This study shows that if people hear more positive statements about a group, they tend to like them more and if they hear more negative statements, they tend to like them less regardless of any basis for that judgment. In other words, just bashing “liberals,” “conservatives,” or any other group enough will tend to make us like them less regardless or any substantive information — Donald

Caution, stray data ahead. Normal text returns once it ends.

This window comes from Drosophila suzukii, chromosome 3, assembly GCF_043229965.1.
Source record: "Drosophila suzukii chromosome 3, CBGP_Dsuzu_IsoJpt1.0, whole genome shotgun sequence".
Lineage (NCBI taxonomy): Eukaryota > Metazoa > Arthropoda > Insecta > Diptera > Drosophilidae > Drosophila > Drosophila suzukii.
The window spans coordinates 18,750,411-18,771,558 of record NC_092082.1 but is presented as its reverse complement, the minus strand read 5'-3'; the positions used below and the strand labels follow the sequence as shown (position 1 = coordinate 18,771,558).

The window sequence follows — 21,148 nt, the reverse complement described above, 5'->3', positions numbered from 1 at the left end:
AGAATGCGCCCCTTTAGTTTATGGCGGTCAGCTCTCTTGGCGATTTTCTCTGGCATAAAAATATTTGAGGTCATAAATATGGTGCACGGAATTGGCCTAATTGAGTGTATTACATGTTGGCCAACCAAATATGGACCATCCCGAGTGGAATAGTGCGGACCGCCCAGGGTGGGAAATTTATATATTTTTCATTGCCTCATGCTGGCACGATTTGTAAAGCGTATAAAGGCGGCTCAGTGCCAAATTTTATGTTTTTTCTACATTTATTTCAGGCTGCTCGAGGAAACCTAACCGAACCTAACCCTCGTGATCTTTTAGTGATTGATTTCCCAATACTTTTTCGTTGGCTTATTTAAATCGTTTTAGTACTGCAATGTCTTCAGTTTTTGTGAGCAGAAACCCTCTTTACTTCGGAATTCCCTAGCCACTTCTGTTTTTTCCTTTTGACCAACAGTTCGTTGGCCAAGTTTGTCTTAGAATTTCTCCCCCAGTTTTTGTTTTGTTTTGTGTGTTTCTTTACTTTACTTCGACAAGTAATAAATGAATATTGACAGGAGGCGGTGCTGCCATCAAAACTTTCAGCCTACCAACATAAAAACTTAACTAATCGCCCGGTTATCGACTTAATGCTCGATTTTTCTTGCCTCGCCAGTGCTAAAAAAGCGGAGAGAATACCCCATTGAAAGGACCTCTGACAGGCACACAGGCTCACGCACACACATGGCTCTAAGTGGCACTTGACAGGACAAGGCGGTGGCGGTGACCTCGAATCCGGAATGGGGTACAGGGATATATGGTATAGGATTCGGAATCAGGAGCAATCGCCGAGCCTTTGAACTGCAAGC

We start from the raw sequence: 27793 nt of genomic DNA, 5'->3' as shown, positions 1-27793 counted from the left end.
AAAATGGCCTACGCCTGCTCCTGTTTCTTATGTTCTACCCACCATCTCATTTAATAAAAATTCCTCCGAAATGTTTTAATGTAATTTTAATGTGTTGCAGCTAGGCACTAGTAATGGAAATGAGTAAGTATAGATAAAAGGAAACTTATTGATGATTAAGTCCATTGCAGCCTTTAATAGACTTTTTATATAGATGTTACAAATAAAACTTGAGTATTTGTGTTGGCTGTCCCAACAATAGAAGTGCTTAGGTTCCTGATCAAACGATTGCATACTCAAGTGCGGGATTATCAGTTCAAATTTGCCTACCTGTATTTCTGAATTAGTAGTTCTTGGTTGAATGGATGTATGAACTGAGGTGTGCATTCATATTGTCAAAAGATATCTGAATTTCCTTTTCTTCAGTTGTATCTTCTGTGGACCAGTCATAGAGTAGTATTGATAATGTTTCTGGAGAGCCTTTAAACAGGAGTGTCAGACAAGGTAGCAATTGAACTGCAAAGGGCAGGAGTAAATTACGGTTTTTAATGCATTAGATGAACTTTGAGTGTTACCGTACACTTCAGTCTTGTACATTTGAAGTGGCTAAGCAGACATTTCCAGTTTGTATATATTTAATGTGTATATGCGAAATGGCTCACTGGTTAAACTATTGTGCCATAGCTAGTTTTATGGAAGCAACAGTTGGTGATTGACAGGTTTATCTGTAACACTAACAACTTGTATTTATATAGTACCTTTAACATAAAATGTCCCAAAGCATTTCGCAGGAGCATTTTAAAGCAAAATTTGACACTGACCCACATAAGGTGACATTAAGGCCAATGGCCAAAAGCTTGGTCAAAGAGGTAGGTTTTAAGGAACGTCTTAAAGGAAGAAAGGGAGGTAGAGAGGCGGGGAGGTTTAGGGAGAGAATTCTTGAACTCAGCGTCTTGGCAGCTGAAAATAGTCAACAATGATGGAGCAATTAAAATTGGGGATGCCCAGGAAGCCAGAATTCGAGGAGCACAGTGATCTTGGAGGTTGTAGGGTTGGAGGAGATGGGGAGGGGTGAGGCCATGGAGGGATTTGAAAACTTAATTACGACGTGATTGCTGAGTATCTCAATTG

Two studies were conducted to test the predictions of a multi-component model of distinctiveness-based illusory correlation (IC) regarding the use of episodic and evaluative information in the production of the phenomenon. Extending on the standard paradigm, participants were presented with 4 groups decreasing in size, but all exhibiting the same ratio of positive to negative behaviours. Study 1 (N = 75) specifically tested the role of group size and distinctiveness, by including a zero-frequency cell in the design. Consistent with predictions drawn from the proposed model, with decreasing group size, the magnitude of the IC effect showed a linear increase in judgments thought to be based on evaluative information. In Study 2 (N = 43), a number of changes were introduced to a group assignment task (double presentation, inclusion of decoys) that allowed a more rigorous test of the predicted item-specific memory effects. In addition, a new multilevel, mixed logistic regression approach to signal-detection type analysis was used, providing a more flexible and reliable analysis than previously. Again, with decreasing group size, IC effects showed the predicted monotonic increase on the measures (group assignment frequencies, likability ratings) thought to be dependent on evaluative information. At the same time, measures thought to be based on episodic information (free recall and group assignment accuracy) partly revealed the predicted enhanced episodic memory for smaller groups and negative items, while also supporting a distinctiveness-based approach. Additional analysis revealed that the pattern of results for judgments though to be based on evaluative information was independent of interpersonal variation in behavioral memory, as predicted by the multi-component model, and in contrast to predictions of the competing models. The results are discussed in terms of the implications of the findings for the proposed mechanisms of illusory correlation.